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Coffee is an incredibly complex beverage, and espresso is no exception. The process of making espresso is highly sensitive to variables like grind size, water temperature, and pressure. One of the most important variables in espresso making is dose, or the amount of coffee used.
In this article, we'll explore how dose affects espresso making, and what you can do to optimize your doses for great espresso.
Dosage is the amount of coffee, in grams, that you use to make one shot of espresso. Most home espresso machines come with a double shot basket, which holds about 18-20 grams of coffee. This holds true for our Sincreative CM5700 Espresso Machine.
In order to get the perfect shot of espresso, you need to use the right amount of coffee for your basket size. If you use too much coffee, your shot will be weak and have an under-extracted taste. If you use too little coffee, your shot will be bitter and have an over-extracted taste. That is at least with all other variables being even.
When it comes to making espresso, understanding the coffee extraction process is key to ensuring a great cup of coffee. Espresso is made by forcing hot water under high pressure through finely-ground coffee beans. Soluble compounds in the ground coffee beans are extracted into the water and pushed out with the pulling of the shot.
Extraction is affected by several variables, including
• Grind Size
• Water Temperature
• Pressure (bars)
• Dosage (grams)
As we’ve discussed elsewhere, grind size is a very important part. Too fine of coarseness could lead to over-extraction and too coarse to under-extraction.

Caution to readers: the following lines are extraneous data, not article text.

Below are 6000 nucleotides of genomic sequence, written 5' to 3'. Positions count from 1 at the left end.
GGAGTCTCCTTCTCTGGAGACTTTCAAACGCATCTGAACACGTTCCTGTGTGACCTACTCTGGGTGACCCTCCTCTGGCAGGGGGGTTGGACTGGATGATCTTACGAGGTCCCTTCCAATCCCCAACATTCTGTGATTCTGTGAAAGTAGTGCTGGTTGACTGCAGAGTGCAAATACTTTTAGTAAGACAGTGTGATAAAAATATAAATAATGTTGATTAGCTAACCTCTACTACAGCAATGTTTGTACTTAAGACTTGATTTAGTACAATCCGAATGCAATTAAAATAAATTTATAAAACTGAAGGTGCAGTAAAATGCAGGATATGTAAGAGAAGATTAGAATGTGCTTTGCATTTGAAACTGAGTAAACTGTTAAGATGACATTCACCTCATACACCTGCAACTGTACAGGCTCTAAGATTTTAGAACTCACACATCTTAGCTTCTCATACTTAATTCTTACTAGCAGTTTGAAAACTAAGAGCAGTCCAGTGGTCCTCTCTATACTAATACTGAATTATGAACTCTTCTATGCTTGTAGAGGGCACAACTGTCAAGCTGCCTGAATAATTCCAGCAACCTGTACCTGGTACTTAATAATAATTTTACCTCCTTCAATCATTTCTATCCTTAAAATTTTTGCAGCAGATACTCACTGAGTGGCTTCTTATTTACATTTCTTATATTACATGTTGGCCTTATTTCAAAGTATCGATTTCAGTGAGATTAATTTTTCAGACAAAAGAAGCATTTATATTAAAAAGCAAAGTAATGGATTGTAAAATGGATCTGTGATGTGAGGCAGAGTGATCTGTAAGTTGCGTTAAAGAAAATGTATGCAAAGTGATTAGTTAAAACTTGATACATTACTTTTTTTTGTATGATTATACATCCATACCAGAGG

But there is the chance that too finely ground espresso with increased dosage could be harder for the machine to fully extract your coffee grounds. So, it is important to account for all your variables in the espresso-pulling process.
The ideal water temperature for espresso extraction is between 195-205 degrees Fahrenheit. Chances are that you shouldn’t ever really need to change the temperature as it is just best to keep that consistent.
Most portafilters come with a recommended dosage based on the size of the portafilter. For the Sincreative CM5700 Espresso Machine, the recommended dosage of our single shot basket is 11-13 grams and for our double shot basket 18-21 grams.
When using a portafilter, it is almost always recommended to stay near the recommended dosage. Obviously, overfilling a portafilter result in the filter not fitting on the machine properly. But, if it does, it could create undue stress on the puck and break it during the pull. That means that part of your puck will be heavily over-extracted while most of your puck is drastically under-extracted.
The depth of the portafilter’s basket that you are using is also important to consider. The depth being higher or lower could change how you need to approach dosage.
Given a portafilter with a recommended 18-gram dosage, a taller basket will leave more room up above the coffee puck and a short basket will leave less room.